Dr. McCartney's zebra mussel lab gains new team members
Dr. Michael McCartney is at the epicenter of zebra mussel research in Minnesota, and now has new staff members on his team: postdoctoral researcher Dr. Sophie Mallez, laboratory assistant Sarah Peterson, and undergraduate student Michael Verhoeven.
Dr. Mallez’s research at MAISRC will focus on aspects of the population genetics and genomics of zebra mussels with the goal of understanding invasion sources and pathways of spread through Minnesota, the Upper Mississippi River, and the Great Lakes basin. Dr. Mallez is an expert in analysis of invasion genetic models, which she used in her doctoral research at the Sophia Agrobiotech Institute at the University of Nice, Sophia-Antipolis, France. She earned her master’s degree in Ecology, Biodiversity and Evolution from the Pierre and Marie Curie University in Paris. Her past research investigated the pathways of invasion of Europe by the pinewood nematode, an organism that causes pine wilt disease in Europe and Asia. We look forward to collaborating with her on zebra mussel invasion pathway research!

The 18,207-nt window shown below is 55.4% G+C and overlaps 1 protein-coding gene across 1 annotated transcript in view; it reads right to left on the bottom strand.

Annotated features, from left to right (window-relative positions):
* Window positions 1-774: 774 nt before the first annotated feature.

Sarah Peterson joined the McCartney lab in late 2014 and has continued her work on zebra mussel veliger larvae collected from Minnesota lakes and streams. She completed the analysis of samples from last summer’s studies on the Pelican and Gull Rivers, which allowed us to examine dispersal of veligers downstream in those rivers. Additionally, she completed work on Lake Winnibigoshish, where she found veligers to be present – but in very small numbers – in our summer 2014 plankton tows.
Michael Verhoeven, an undergraduate student, is also working on veliger larvae. He is using digital microscopic images to gather data on size-frequency distributions, with the goal to use these to estimate mortality of larvae in the plankton of a select group of Minnesota lakes.
We are delighted to welcome these new staff members to the McCartney Lab!